Narco-terrorism & Taliban

If Petro-dollars have become the backbone of terrorism in Pakistan, Narco-dollars are the major source of funding for the Afghan Taliban. Without eliminating financial networks in both countries, terrorism will remain a force to be reckoned with for a long time to come.

Opium has been a traditional cash crop in Afghanistan but Narco-terrorism has emerged as a dangerous new phenomenon in the last two decades becoming a financial backbone for terrorist organizations. It’s not a by-product of recent foreign invasions; it has become an added component to terrorist operations as there has been a substantial increase in the opium production and export since the arrival of NATO forces in Afghanistan.

The NATO forces in Afghanistan have not paid much attention to this booming enterprise which has become the main source of terrorists’ growth and survival. To gain support of powerful warlords who are involved in opium cultivation and export, they have quietly allowed them to operate.

Knowing there is a strong connection between the Narco-industry and terrorism, the allies do not see it as their responsibility to curtail the drug production. As they perceive al-Qaida as their main enemy whose survival depends on funding from the Middle East and Gulf states, the U.S. and its allies think it is the Taliban who are involved in the drug business.

Washington’s strategy to eradicate terrorism within the United States depends on legal and illegal security measures and rooting out the financial base of terrorism. On the other hand, destroying the financial networks of terrorists and their organizations has been widely set aside in Afghanistan and Pakistan where terrorism is primarily viewed as a security and criminal issue.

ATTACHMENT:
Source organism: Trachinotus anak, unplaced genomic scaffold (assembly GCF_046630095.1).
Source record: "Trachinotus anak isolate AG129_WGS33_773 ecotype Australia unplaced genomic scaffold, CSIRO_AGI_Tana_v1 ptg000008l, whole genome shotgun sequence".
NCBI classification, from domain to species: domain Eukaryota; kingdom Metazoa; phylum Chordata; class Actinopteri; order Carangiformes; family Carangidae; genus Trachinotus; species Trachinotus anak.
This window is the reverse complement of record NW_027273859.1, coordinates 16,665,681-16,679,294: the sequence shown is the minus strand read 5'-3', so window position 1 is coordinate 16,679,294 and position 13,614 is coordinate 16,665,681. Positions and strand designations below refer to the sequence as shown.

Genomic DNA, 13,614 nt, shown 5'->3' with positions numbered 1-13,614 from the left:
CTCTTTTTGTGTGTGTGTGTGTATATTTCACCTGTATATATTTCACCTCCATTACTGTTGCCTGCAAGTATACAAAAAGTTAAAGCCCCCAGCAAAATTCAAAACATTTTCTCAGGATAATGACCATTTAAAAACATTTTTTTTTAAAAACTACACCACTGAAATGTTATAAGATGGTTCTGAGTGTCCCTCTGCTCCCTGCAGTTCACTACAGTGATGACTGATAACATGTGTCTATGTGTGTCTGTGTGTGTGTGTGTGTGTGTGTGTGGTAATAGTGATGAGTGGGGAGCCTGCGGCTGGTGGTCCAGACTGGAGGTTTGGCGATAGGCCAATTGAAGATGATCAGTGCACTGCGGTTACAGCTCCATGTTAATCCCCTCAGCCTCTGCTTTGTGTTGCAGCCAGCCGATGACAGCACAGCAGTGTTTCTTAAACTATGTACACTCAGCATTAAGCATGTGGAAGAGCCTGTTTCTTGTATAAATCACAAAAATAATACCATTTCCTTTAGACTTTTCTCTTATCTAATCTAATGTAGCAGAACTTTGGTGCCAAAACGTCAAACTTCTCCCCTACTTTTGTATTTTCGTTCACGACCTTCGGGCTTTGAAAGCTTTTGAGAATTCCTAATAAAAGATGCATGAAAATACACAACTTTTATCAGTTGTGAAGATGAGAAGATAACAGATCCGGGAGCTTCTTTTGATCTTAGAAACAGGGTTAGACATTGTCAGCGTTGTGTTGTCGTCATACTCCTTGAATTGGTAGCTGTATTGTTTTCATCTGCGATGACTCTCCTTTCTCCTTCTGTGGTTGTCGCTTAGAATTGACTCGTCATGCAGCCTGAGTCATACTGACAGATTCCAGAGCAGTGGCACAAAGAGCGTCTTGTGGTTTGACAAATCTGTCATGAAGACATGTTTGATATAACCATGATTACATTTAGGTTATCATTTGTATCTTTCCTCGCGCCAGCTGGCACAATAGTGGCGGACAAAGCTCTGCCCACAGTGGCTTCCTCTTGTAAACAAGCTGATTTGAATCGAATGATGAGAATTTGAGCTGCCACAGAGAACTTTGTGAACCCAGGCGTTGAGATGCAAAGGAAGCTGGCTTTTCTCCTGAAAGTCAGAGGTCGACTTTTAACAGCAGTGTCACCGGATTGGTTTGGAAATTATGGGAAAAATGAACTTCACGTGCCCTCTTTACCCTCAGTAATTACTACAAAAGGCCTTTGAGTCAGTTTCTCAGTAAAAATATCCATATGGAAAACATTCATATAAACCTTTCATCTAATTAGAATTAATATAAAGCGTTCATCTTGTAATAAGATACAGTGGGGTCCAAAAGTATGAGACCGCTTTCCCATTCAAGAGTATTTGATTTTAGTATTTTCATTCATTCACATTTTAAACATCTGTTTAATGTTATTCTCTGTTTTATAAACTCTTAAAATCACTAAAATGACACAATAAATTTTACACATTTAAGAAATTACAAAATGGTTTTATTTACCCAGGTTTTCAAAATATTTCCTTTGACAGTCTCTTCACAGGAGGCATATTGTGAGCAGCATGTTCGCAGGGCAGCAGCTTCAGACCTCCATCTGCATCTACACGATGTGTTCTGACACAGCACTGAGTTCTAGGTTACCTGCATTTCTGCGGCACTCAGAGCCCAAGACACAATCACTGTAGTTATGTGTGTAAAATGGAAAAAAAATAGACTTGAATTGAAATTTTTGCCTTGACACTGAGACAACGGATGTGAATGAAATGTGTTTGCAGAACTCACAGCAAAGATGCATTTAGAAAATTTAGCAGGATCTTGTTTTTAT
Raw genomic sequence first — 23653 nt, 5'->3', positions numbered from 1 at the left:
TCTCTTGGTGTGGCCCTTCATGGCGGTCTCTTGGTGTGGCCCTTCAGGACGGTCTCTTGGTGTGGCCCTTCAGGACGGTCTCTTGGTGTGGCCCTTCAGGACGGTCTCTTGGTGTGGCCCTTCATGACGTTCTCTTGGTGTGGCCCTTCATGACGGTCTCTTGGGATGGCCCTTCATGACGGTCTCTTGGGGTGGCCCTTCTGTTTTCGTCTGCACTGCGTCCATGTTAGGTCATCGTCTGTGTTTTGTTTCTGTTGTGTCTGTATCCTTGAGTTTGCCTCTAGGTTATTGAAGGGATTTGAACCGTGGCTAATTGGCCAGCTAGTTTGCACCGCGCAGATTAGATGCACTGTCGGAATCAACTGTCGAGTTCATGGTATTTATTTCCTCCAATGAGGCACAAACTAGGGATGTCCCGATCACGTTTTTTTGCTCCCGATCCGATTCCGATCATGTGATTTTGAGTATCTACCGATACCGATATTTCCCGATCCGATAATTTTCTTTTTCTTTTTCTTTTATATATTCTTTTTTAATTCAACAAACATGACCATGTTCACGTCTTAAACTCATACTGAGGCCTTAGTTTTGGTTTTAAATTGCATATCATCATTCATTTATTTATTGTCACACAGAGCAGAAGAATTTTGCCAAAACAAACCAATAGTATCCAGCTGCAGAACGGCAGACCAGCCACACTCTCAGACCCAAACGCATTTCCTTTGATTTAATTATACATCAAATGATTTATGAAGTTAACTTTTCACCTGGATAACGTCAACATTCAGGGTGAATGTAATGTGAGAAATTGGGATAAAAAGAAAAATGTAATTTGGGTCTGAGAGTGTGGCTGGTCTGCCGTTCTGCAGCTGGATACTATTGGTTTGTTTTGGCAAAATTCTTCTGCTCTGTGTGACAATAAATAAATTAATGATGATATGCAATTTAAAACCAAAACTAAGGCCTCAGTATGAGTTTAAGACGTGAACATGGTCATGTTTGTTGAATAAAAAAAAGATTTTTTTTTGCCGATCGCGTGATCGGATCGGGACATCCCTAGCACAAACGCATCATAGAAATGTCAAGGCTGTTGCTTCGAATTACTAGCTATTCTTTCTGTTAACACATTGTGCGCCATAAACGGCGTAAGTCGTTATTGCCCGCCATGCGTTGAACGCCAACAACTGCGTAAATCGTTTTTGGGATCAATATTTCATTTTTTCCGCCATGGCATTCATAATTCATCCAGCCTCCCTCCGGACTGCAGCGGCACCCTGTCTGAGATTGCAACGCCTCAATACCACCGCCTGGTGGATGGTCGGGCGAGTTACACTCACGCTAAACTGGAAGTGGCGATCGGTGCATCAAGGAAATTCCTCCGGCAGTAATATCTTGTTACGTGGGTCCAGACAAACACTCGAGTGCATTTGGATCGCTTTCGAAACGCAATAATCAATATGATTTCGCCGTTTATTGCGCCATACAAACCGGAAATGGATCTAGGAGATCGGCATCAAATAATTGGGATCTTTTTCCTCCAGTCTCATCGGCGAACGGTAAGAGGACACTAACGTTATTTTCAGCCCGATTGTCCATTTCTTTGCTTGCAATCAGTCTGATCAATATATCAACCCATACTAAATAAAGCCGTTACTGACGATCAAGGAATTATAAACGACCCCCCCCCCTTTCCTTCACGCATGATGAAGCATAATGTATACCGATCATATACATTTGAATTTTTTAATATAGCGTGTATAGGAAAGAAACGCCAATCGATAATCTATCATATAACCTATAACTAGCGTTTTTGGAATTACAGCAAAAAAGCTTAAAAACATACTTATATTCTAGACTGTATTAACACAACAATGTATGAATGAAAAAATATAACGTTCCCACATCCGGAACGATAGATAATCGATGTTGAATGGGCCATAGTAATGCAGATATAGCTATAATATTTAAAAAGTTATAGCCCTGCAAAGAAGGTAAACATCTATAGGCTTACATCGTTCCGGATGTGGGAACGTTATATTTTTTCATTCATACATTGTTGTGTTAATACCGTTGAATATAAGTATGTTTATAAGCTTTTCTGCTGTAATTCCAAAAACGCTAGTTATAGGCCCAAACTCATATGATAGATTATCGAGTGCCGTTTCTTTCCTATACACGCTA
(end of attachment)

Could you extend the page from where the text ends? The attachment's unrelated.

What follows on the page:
As a result the drug business has been booming in the aftermath of 9/11 in Afghanistan. While most of the opium farming is carried out by warlords, landlords and powerful business leaders, the Taliban provide security and protection with a huge compensation in return. In this role as Narco-cops, they are extremely successful in supporting terrorist activities with the drug money.

A UN report released last month concludes that after a plant disease that reduced the opium production in the last few years, it has surged again in 2011 in Afghanistan. The report provides the following data for different years:

“Estimated potential opium production increased from 4,700 tons in 2010 to 7,000 tons in 2011, reaching levels comparable to the levels of previous years. In Afghanistan itself, potential opium production fell to 3,600 tons in 2010 but resurged to 5,800 tons in 2011” (UN Office of Drugs and Crime (UNODC) Report, June 2012).

According to an estimate, 70% of Taliban’s income comes from managing and taxing the illicit drug business. Preaching a narrowly defined religious ideology, they have found a way out to conveniently justify their drug dealings. Although Islam strictly bans producing, using and trading drugs, Taliban’s justification for gaining profits from the dirty business rests on the misconception that by supplying opium they are paralyzing Western societies indirectly and thus it is permissible.